“covid-19 And Domestic Violence – How Can I Seek Advice During Lockdown?”

Relationships are never easy, even at the best of times, and we all experience arguments and disputes from time to time.

What can be done, however, when that behaviour crosses the line and amounts to physical abuse, psychological abuse, threatening, coercive or controlling behaviour?

Since Part IV of the Family Law Act 1996 came into force, the Courts have enjoyed the powers to make Non-Molestation Orders forbidding a party from threatening, harassing, molesting or pestering their spouse.  Under the same Act the Courts have also had the power, in very serious cases, to regulate the occupation of the family home either by excluding the abusive party from the property entirely or from a part of it.

The Domestic Violence, Crime and Victims Act 2004 extended the ability to make those Orders to include a wider group of individuals, such as cohabitees, and made a breach of Non-Molestation and Occupation Orders a criminal offence backed with a power of arrest.

The introduction of the Serious Crime Act 2015 recognised that serious controlling or coercive behaviour between individuals with a “personal connection” can itself amount to a criminal offence which has also resulted in serious behaviour of this sort also warranting the making of Non-Molestation and Occupation Orders.

The Courts have the power, therefore, to make Orders not only where there is an element of physical abuse but also where there is serious behaviour which seeks to coerce or control an individual such as by limiting their access to family, friends, money or even contact via social media.

Often behaviour of this sort goes hand in hand with an attempt to persuade an individual that they are imagining it through the process colloquially known as “gaslighting”.

Whilst the behaviour has to be serious before the Court will intervene it can, nonetheless, often be difficult to realise the gravity or frequency of the behaviour.

Unfortunately, the evidence points to the fact that abusive behaviour has become more frequent and prevalent during isolation and lockdown.

Data from Hubei Province in China suggested that the incidence of domestic violence during lockdown in February had trebled.  Similarly, over 25 organisations offering help to domestic violence victims in the UK have reported a significant increase in their caseload since the start of the COVID-19 pandemic.  One group, in particular, stated that an analysis of their online traffic showed that visitors to its website had more than trebled in March this year compared with the same month last year.

To compound matters, many domestic abuse charities have indicated that they have been forced to reduce their services, either as a result of staff illness and self-isolation or an inability to offer face-to-face meetings, just as the pressure on their services has spiked.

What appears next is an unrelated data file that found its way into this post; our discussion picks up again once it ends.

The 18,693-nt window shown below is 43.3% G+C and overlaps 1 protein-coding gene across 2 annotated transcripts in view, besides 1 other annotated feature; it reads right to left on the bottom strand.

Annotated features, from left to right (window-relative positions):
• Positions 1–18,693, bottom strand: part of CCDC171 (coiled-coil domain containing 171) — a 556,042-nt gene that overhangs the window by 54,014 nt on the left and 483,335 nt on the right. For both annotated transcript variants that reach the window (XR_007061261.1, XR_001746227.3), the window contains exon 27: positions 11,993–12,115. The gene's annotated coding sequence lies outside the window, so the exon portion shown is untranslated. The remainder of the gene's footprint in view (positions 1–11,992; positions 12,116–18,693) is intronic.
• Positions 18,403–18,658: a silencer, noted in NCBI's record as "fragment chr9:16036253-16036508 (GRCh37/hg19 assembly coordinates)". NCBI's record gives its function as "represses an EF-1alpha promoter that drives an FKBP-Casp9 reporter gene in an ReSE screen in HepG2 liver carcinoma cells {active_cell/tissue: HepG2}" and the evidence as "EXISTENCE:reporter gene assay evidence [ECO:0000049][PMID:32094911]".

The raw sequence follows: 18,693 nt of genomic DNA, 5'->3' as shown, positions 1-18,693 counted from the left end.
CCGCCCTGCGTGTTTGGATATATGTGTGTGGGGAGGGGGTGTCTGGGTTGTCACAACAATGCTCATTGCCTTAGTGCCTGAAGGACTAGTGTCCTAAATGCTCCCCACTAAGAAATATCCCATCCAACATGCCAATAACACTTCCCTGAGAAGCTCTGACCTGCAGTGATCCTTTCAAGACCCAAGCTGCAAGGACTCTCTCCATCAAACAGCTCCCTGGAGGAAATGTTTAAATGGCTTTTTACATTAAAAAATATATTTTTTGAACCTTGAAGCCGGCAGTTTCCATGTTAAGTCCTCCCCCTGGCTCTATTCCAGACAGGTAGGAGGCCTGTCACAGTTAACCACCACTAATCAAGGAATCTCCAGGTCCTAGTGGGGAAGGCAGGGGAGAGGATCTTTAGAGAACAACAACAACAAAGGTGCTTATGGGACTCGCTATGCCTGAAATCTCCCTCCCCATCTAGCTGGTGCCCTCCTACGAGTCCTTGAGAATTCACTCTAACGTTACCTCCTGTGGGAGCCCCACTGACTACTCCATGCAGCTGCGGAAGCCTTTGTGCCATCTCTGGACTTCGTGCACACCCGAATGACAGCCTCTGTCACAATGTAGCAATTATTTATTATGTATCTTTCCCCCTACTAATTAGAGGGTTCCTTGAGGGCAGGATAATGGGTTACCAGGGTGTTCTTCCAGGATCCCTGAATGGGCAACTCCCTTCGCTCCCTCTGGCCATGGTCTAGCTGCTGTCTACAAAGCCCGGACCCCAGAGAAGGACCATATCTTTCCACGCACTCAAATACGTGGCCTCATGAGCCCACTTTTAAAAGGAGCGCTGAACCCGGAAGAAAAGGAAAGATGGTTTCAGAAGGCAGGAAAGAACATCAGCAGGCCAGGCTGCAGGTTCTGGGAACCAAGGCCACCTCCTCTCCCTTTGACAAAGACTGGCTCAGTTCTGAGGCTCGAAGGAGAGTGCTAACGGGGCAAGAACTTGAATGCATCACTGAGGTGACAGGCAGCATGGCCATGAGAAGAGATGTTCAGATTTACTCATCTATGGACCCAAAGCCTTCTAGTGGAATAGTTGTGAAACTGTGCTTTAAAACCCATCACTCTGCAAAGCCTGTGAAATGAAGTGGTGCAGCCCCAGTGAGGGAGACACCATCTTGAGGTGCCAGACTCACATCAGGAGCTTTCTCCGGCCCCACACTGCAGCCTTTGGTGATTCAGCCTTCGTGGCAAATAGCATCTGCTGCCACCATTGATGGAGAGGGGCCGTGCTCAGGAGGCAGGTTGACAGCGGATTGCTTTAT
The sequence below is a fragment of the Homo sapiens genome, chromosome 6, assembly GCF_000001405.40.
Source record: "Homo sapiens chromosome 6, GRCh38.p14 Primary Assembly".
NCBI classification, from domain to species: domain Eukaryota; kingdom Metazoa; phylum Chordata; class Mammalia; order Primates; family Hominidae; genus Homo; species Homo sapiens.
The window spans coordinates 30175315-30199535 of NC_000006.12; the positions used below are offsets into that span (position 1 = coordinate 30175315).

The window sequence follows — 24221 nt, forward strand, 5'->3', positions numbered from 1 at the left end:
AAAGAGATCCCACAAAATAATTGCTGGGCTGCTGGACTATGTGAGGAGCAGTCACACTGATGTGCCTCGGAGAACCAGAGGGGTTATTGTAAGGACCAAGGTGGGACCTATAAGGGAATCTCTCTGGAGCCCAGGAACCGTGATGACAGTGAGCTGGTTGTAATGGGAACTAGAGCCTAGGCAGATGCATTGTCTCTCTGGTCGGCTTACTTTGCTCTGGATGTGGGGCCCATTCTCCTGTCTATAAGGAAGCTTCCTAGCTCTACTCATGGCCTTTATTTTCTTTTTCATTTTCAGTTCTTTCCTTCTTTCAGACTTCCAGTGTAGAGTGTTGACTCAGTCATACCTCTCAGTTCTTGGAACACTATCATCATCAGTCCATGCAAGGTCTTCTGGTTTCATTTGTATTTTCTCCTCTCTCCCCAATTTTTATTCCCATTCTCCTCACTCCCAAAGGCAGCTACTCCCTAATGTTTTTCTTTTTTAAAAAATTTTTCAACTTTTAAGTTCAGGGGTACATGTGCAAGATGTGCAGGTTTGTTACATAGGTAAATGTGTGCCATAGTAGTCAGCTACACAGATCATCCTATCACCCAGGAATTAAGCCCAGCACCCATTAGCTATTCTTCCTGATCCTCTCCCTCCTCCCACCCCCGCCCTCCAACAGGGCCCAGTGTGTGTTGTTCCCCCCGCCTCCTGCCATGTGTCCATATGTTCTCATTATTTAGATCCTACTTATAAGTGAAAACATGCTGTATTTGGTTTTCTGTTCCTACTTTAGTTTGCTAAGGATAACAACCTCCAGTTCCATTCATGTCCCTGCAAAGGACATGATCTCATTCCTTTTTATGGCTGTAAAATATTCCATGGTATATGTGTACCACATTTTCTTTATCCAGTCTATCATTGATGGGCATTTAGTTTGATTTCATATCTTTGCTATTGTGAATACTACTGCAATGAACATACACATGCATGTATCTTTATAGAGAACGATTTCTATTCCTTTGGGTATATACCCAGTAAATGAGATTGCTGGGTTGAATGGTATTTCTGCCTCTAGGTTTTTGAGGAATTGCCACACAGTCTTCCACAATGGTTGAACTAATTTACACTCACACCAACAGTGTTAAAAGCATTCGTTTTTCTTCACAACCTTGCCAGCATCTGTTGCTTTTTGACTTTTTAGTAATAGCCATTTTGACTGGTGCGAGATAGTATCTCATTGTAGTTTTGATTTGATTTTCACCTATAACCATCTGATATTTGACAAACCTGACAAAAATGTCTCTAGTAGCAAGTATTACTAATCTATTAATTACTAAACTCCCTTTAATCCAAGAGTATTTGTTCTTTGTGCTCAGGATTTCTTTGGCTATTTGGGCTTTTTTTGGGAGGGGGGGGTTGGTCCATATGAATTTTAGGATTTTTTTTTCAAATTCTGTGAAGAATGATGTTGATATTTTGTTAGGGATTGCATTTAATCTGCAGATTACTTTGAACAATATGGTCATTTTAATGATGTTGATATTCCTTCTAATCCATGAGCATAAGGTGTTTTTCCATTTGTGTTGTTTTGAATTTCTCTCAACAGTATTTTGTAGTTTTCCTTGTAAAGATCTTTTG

It is, of course, imperative to minimise the effect of any difficulties between adults in a relationship upon children.  Allowing children to be exposed to domestic violence or abusive behaviour in the home is likely to have a long lasting detrimental effect upon their welfare and development.

The first port of call in any violent or dangerous situation should be to call the Police on 999 and to use the silent solution of 55 if it is not possible to speak.  The Police have powers to remove an individual from the home if their behaviour is sufficiently serious and to charge them with the appropriate offence where that behaviour amounts to a criminal offence.

Where the behaviour is less serious, advice should be taken from a solicitor as to whether the behaviour is sufficiently grave to warrant an application for a Non-Molestation or Occupation Order.  It will help the solicitor if you have been able to put together a detailed record of the behaviour, of specific incidents and other evidence of the behaviour such as e-mails, texts or WhatsApp messages.

Alternatively, there are many organisations who offer help and support and from whom information can be obtained online during isolation and lockdown. The Women’s Aid website has some helpful information on how to cover your tracks online after accessing that information.  These are some of the agencies that can assist: or 0808 2000 247; or 0808 801 0327;; or 01823 334244; or 0800 999 5428; or 0800 599 9247.

Neil Graham, a Partner at Grayfords says: “Violence and abusive behaviour should have no place in relationships and preventing children from being subjected to such behaviour is an absolute priority.  At Grayfords we regularly advise individuals upon the possibility of and processes involved in obtaining Non-Molestation and Occupation Orders.  We can offer initial consultations via telephone, Skype or Zoom, or initial contact can be made with us via e-mail or via our live chat facility at”.

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